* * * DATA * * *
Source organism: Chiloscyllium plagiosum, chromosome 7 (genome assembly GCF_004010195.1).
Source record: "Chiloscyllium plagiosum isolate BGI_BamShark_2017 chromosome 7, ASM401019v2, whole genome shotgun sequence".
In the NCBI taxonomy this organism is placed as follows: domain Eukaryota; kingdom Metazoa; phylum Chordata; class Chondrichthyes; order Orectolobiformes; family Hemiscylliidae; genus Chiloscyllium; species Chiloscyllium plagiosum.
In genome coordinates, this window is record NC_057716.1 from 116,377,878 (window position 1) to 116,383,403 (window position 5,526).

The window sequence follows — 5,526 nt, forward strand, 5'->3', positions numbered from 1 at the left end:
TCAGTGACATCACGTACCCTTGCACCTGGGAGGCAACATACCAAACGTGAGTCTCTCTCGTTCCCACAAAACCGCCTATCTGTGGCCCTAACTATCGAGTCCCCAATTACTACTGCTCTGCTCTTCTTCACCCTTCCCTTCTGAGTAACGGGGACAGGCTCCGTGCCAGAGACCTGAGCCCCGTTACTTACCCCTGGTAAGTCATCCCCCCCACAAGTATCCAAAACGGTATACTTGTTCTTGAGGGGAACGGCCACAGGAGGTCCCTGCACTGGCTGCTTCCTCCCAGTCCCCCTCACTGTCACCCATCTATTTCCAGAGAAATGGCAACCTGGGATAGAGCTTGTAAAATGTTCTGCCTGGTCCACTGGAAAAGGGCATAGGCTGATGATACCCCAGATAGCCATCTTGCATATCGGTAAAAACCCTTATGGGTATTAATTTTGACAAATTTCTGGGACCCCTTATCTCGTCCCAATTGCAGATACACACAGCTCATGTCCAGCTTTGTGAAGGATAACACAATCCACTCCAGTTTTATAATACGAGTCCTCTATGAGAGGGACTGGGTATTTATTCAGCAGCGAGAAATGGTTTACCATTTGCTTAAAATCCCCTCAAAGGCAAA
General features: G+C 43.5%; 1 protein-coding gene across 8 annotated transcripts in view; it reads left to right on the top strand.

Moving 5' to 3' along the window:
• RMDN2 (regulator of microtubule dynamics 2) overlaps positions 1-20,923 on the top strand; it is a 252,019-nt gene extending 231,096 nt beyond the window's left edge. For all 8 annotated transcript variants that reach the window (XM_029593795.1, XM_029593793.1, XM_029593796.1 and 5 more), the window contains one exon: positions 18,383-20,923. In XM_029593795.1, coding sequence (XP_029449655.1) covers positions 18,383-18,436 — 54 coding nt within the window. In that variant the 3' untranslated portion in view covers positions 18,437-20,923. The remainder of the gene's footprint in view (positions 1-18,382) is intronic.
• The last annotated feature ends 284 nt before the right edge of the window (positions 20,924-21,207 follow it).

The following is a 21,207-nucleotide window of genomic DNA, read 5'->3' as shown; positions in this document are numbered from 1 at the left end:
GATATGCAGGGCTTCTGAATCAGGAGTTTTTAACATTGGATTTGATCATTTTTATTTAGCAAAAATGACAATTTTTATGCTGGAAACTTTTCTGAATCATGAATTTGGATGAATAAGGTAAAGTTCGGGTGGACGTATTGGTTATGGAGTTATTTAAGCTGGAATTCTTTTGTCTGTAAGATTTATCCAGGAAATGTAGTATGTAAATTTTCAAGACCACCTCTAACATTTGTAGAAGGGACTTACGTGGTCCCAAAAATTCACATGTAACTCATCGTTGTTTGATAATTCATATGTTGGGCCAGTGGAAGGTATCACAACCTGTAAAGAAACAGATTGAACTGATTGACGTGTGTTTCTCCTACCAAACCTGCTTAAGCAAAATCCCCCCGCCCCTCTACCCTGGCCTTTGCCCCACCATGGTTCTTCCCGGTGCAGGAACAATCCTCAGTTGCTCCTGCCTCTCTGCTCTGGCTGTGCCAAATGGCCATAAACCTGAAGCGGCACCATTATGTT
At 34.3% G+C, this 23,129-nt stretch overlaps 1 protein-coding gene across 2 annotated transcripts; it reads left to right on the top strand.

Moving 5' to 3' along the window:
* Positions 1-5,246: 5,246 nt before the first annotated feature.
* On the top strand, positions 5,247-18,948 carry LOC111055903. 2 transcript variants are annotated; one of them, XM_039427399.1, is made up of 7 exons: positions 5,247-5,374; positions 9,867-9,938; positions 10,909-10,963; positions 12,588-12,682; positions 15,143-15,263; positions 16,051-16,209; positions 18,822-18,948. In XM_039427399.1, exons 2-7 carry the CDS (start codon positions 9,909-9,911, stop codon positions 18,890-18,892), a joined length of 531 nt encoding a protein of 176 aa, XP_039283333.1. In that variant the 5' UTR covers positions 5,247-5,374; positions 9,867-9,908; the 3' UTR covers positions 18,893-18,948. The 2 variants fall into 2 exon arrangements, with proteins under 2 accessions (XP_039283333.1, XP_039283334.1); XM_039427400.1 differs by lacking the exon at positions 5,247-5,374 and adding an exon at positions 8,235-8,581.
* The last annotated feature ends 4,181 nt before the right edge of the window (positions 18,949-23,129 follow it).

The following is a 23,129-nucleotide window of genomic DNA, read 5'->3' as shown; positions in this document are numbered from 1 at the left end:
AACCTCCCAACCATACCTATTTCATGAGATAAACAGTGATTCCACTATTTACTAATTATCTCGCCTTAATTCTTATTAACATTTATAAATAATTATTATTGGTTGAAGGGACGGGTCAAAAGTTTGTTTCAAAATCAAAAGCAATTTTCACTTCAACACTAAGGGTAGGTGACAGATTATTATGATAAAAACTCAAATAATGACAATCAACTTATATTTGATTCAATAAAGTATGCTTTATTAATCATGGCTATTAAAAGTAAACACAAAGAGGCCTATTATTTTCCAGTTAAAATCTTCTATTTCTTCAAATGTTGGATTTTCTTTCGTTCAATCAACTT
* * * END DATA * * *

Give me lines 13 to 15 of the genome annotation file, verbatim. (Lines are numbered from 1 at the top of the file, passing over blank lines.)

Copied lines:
At 34.3% G+C, this 23,129-nt stretch overlaps 1 protein-coding gene across 2 annotated transcripts; it reads left to right on the top strand.

Moving 5' to 3' along the window:
* Positions 1-5,246: 5,246 nt before the first annotated feature.